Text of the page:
Microwave-Assisted Paal-Knorr Reaction - Three-Step
Regiocontrolled Synthesis of Polysubstituted Furans,
Pyrroles and Thiophenes
G. Minetto, L. F. Raveglia, A. Sega, M. Taddei, Eur. J. Org.
Chem., 2005, 5277-5288.




Microwave mediated facile one-pot synthesis of
polyarylpyrroles from but-2-ene- and but-2-yne-1,4-diones
H. S. P. Rao, S. Jothilingam, H. W. Scheeren, Tetrahedron,
2004, 60, 1625-1630.

Paal-Knorr Furan Synthesis




The acid-catalyzed cyclization of 1,4-dicarbonyl compounds
known as the Paal-Knorr synthesis is one of the most
important methods for the preparation of furans. As many
methods for the synthesis of 1,4-diones have recently been
developed, the synthetic utility of the Paal-Knorr reaction
has improved.




Mechanism




A comparison of the cyclizations of meso- and dl-3,4-diethyl-
2,5-hexanediones showed that these compounds cyclize at
unequal rates, and that the stereochemical configuration of
unchanged dione is preserved during the reaction. These
findings are at odds with the commonly accepted mechanism
that involves the ring closure of a rapidly formed monoenol.




The rate of acid-catalyzed enolization is known not to be
very sensitive to the structure of the ketone. Since the rate-
determining step would be the same for both substrates, the
differences in the reaction rate cannot be explained by this
mechanism.

A mechanism in which the substituents would interfere
differently in the rate-determining step is shown below. The
ease of achieving a suitable conformation for the cyclization
is not the same for both molecules:




A more detailed description can be found in the work by
Amarath and Amarath, and references cited therein (J. Org.
Chem., 1995, 60, 301).




Recent Literature




Facile Microwave-Mediated Transformations of 2-Butene-
1,4-diones and 2-Butyne-1,4-diones to Furan Derivatives
H. S. P. Rao, S. Jothilingam, J. Org. Chem., 2003, 68, 5392-
5394.




Synthesis of Tri- and Tetrasubstituted Furans Catalyzed by
Trifluoroacetic Acid
F. Stauffer, R. Neier, Org. Lett., 2000, 2, 3535-3537.




Microwave-Assisted Paal-Knorr Reaction - Three-Step
Regiocontrolled Synthesis of Polysubstituted Furans,
Pyrroles and Thiophenes
G. Minetto, L. F. Raveglia, A. Sega, M. Taddei, Eur. J. Org.
Chem., 2005, 5277-5288.

Paal-Knorr Thiophene Synthesis
Paal Thiophene Synthesis




The Paal-Knorr Thiophene Synthesis allows the generation
of thiophenes by condensation of a 1,4-dicarbonyl compound
in the presence of an excess of a source of sulfur such as
phosphorous pentasulfide or Lawesson's reagent.
Attention: some toxic H2S is formed as a side product
regardless of the sulfur source.




Mechanism

Reagents such as phosphorus pentasulfide or Lawesson's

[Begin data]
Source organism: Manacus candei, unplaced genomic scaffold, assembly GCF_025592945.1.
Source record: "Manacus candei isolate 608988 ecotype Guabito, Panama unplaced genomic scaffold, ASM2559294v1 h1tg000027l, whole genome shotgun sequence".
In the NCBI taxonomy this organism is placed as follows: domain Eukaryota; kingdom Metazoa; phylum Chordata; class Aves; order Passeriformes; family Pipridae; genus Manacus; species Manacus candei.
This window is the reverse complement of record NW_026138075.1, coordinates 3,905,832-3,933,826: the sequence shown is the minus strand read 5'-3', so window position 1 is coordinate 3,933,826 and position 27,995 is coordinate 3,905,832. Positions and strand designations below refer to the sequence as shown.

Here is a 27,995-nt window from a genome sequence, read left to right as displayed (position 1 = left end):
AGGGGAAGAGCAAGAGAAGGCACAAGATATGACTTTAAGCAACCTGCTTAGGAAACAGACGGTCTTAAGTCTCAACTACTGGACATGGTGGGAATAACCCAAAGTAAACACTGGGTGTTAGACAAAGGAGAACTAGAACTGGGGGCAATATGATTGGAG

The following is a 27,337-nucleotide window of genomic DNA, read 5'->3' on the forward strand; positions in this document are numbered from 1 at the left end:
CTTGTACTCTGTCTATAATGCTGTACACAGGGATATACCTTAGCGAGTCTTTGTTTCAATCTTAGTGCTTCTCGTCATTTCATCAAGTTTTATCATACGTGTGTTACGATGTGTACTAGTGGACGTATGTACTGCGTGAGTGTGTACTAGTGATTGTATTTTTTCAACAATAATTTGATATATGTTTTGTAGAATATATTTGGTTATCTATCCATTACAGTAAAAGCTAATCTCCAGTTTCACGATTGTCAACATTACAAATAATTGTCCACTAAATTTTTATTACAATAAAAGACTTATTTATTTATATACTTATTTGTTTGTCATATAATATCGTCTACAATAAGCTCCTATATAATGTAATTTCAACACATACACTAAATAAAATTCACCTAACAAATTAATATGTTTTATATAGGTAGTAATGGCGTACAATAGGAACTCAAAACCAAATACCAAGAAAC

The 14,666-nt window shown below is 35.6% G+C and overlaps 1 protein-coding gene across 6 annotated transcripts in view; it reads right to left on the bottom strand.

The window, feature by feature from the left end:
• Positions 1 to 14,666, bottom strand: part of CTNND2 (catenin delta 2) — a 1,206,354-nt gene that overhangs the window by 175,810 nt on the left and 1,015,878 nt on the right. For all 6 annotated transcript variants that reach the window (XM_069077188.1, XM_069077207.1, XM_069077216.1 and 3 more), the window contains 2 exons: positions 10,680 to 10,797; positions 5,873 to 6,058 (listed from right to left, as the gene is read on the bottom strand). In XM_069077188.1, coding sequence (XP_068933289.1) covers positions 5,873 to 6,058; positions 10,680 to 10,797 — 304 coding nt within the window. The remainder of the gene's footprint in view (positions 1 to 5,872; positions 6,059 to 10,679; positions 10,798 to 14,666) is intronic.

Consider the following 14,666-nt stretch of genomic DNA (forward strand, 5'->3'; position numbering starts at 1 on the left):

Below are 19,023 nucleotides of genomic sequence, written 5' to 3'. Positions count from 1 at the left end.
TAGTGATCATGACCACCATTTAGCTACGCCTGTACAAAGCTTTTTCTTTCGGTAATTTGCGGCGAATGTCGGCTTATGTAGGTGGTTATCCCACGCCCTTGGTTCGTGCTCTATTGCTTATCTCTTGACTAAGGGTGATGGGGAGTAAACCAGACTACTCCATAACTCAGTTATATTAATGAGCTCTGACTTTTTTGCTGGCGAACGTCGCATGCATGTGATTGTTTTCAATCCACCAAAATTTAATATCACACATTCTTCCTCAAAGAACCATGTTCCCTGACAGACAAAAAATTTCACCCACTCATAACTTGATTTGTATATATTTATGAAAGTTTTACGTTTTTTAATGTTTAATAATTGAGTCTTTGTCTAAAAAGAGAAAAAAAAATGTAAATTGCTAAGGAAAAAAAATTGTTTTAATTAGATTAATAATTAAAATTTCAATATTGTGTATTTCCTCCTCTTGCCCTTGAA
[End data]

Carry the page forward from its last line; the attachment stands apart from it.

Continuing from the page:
reagent act as sulfurizing agents as well as dehydrating
agents, allowing a reaction pathway that could lead first to
the formation of furans. This hypothesis was tested by Foye
(J. Org. Chem., 1952, 17, 1405.) by treatment of different
1,4-dicarbonyl compounds and the corresponding possible
furan intermediates (such as acetonylacetone and 2,5-
dimethylfuran) with phosphorus pentasulfide. Using the
same reaction conditions, the differences in the yields of 2,5-
dimethylthiophene excludes the possibility that a
predominant reaction pathway could lead through furan
intermediates:




Foye suggested the following reaction pathway:
Today, the occurrence of a bis-thioketone intermediate is
assumed to be possible but not necessary (J. Schatz, Science
of Synthesis, George Thieme Verlag Stuttgart, 2000, Vol. 9,
298.)




The reaction mechanism still needs further elucidation
before it is fully understood.




Recent Literature




Microwave-Assisted Paal-Knorr Reaction - Three-Step
Regiocontrolled Synthesis of Polysubstituted Furans,
Pyrroles and Thiophenes
G. Minetto, L. F. Raveglia, A. Sega, M. Taddei, Eur. J. Org.
Chem., 2005, 5277-5288.
Thionation Using Fluorous Lawesson's Reagent
Z. Kaleta, B. T Makowski, T. Soos, R. Dembinski, Org.
Lett., 2006, 8, 1625-1628.
                  Six-Membered Rings

   Properties
The chemical reactivity of the saturated members of this
class of heterocycles: tetrahydropyran, thiane and
piperidine, resemble that of acyclic ethers, sulfides, and 2º-
amines, and will not be described here. 1,3-Dioxanes and
dithianes are cyclic acetals and thioacetals. These units are
commonly used as protective groups for aldehydes and
ketones, as well as synthetic intermediates, and may be
hydrolyzed by the action of aqueous acid. The reactivity of
partially unsaturated compounds depends on the
relationship of the double bond and the heteroatom (e.g. 3,4-
dihydro-2H-pyran is an enol ether).
Fully unsaturated six-membered nitrogen heterocycles, such
as pyridine, pyrazine, pyrimidine and pyridazine, have
stable aromatic rings. Oxygen and sulfur analogs are
necessarily positively charged, as in the case of 2,4,6-